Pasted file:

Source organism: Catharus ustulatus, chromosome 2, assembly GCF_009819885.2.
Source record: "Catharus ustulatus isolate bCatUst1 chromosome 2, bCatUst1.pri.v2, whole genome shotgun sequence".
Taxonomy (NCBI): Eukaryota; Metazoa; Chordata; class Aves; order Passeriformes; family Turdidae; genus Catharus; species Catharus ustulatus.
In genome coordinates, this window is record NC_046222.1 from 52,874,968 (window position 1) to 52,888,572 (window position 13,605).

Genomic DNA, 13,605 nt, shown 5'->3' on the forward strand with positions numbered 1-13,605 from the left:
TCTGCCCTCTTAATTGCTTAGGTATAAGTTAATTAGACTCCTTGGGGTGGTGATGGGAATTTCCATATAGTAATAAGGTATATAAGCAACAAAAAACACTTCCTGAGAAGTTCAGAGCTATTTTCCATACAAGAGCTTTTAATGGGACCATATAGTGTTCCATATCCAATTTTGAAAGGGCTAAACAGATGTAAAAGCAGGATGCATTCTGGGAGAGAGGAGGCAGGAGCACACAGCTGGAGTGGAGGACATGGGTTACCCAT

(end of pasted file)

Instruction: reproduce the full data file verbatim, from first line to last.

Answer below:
Source organism: Catharus ustulatus, chromosome 2, assembly GCF_009819885.2.
Source record: "Catharus ustulatus isolate bCatUst1 chromosome 2, bCatUst1.pri.v2, whole genome shotgun sequence".
Taxonomy (NCBI): Eukaryota; Metazoa; Chordata; class Aves; order Passeriformes; family Turdidae; genus Catharus; species Catharus ustulatus.
In genome coordinates, this window is record NC_046222.1 from 52,874,968 (window position 1) to 52,888,572 (window position 13,605).

Genomic DNA, 13,605 nt, shown 5'->3' on the forward strand with positions numbered 1-13,605 from the left:
TCTGCCCTCTTAATTGCTTAGGTATAAGTTAATTAGACTCCTTGGGGTGGTGATGGGAATTTCCATATAGTAATAAGGTATATAAGCAACAAAAAACACTTCCTGAGAAGTTCAGAGCTATTTTCCATACAAGAGCTTTTAATGGGACCATATAGTGTTCCATATCCAATTTTGAAAGGGCTAAACAGATGTAAAAGCAGGATGCATTCTGGGAGAGAGGAGGCAGGAGCACACAGCTGGAGTGGAGGACATGGGTTACCCAT